A shell section of a distillation tower (or fracturing tower) is set into place at the Chevron refinery in El Segundo, Calif., by L-92 members. Photo courtesy of Nooter Construction.
Refinery offers more work to members when they complete project under budget, ahead of schedule
MEMBERS OF LOCAL 92 (Los Angeles) completed a 30-month job accident-free at the Chevron refinery in El Segundo, Calif., for Nooter Construction.
George Snyder, a 10-year Local 92 member and Nooter superintendent, said the two-and-one-half-year job included the construction of a 177-foot-tall, 32-foot-wide distillation tower, also known as a fracturing tower, which separates lighter and heavier fuels.
He credits Nooter project superintendents Jerry Rother and Billy Lynn for helping to bring the job in ahead of schedule and under budget. “Their knowledge of building [fracturing] towers was immeasurable and greatly contributed to the success of this job,” he said.
Chevron was so pleased with the Boilermakers’ performance that they gave them more work after the [fracturing] tower was completed. Boilermakers added skirts to coker drums for three units, retubed a furnace, and did some pipe work at the 1,000-acre refinery that boasts more than 1,100 miles of pipeline.
“It was a great project that kept approximately 50 Boilermakers working day and night shifts for about a year, as well as pipe fitter crafts who came in after we erected [the tower],” said nine-year Local 92 member Richard Six. “It was a lot of hours, and we did a lot of good, safe work in that time.”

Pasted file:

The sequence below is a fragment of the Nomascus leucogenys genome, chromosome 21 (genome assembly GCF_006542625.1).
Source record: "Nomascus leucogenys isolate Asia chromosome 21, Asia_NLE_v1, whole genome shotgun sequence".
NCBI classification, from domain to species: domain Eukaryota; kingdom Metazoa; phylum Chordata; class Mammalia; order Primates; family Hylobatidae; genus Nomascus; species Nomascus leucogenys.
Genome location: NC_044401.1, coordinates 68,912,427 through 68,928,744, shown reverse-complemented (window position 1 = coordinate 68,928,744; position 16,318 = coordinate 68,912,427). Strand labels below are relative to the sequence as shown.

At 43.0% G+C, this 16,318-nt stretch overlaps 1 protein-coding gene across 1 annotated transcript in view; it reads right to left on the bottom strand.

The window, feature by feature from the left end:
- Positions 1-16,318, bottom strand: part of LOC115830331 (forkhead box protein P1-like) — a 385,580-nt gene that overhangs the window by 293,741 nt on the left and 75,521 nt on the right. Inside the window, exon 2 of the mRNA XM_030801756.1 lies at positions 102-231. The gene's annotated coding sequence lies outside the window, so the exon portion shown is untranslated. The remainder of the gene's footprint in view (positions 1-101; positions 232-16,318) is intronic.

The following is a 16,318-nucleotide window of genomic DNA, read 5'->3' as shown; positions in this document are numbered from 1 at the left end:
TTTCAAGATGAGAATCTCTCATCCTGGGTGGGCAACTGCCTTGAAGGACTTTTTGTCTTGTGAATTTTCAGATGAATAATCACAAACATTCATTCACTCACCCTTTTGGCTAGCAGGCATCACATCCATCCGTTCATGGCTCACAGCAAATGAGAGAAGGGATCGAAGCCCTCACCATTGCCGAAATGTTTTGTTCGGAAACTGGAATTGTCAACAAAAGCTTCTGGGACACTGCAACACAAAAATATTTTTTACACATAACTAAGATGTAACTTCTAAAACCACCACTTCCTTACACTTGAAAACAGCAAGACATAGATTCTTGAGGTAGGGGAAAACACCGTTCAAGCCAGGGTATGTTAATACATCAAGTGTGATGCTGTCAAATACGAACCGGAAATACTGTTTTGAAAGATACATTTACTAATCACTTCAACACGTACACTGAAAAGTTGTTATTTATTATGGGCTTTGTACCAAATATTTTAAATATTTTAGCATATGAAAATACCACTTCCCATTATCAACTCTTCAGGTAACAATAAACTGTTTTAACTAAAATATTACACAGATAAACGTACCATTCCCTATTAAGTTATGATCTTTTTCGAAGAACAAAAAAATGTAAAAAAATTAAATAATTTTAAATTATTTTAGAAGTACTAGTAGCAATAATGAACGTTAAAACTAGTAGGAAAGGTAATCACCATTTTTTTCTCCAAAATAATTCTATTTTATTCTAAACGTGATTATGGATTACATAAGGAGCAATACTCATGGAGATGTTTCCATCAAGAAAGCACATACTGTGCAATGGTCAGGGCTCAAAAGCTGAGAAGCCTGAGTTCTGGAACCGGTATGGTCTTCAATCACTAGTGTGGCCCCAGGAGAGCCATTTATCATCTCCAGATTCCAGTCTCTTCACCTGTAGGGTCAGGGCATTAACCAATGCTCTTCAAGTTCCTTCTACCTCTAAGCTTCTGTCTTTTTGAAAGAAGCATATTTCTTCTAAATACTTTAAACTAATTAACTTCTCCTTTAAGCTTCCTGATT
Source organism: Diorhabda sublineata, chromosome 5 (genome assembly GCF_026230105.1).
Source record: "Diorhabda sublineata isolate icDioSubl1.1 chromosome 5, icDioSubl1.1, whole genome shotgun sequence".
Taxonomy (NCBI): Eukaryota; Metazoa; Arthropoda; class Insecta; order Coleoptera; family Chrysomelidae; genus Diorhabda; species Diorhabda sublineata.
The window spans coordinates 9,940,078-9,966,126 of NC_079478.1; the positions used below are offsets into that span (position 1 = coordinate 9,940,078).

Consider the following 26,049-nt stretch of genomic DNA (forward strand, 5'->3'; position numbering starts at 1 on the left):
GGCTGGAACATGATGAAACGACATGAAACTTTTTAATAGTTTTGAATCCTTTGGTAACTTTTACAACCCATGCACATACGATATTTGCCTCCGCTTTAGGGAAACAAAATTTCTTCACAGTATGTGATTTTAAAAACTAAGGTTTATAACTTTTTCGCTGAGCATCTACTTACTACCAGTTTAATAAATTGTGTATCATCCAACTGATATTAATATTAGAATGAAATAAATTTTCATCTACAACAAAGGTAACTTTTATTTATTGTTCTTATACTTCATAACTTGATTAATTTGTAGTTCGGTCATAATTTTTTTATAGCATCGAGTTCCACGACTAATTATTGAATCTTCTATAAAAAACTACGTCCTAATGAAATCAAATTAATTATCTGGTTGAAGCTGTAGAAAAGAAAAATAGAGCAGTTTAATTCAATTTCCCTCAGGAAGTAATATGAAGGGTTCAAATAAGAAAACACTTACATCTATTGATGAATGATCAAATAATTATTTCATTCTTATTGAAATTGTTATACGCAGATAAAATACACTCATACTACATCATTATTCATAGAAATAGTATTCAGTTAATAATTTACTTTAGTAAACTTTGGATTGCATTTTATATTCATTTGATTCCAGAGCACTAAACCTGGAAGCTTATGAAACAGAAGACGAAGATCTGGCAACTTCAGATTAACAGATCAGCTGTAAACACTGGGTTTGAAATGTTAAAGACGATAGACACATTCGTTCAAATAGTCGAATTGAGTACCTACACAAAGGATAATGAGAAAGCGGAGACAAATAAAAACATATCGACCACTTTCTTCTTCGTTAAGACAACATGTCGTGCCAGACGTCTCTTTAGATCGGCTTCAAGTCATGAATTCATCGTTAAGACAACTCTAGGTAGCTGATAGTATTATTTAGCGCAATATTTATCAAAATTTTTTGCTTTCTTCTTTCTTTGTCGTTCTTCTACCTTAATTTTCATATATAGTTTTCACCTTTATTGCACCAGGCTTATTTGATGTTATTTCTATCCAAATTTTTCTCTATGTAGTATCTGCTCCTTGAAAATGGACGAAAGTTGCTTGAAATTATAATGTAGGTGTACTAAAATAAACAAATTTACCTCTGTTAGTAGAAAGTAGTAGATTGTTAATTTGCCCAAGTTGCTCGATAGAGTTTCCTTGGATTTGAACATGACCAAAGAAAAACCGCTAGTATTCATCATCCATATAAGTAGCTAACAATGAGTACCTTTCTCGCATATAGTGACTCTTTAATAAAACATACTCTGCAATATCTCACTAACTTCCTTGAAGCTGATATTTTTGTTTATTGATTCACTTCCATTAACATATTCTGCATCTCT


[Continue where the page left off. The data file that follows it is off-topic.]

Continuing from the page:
“Our biggest sell in the refineries is that we bring in skilled craftsmen. We bring in workers with years of experience in the trades with an excellent training program behind us,” Snyder said. And it’s this training that keeps Local 92 competitive. “We come in with the skill level to do the job.”
Henry Chavez, a 10-year member of Local 92, says it “feels good to know you can call someone who knows your skill level and they’ll say, ‘Yeah, we’ve got a job for you,’ and you can go right to work.”
Local 92 BM-ST Eddie Marquez says his members are training all the time to update their skills to the most current technology, as well as working to keep their job sites safe. In fact, the local can now boast of a five-year, zero-lost-time accident rate from 2002 to 2008 — a safety record that was key to their securing the Chevron job.
“I’ve never been in an environment [referring to Chevron] that was so dedicated to safety,” said Chavez. “We had safety meetings every day. They teach safety day in and day out.” And despite how dangerous the work is, Chavez says, “You can be very comfortable, knowing you’ve got a guy looking out for your safety.”
Contributing source: Los Angeles/Orange Counties Building Trades News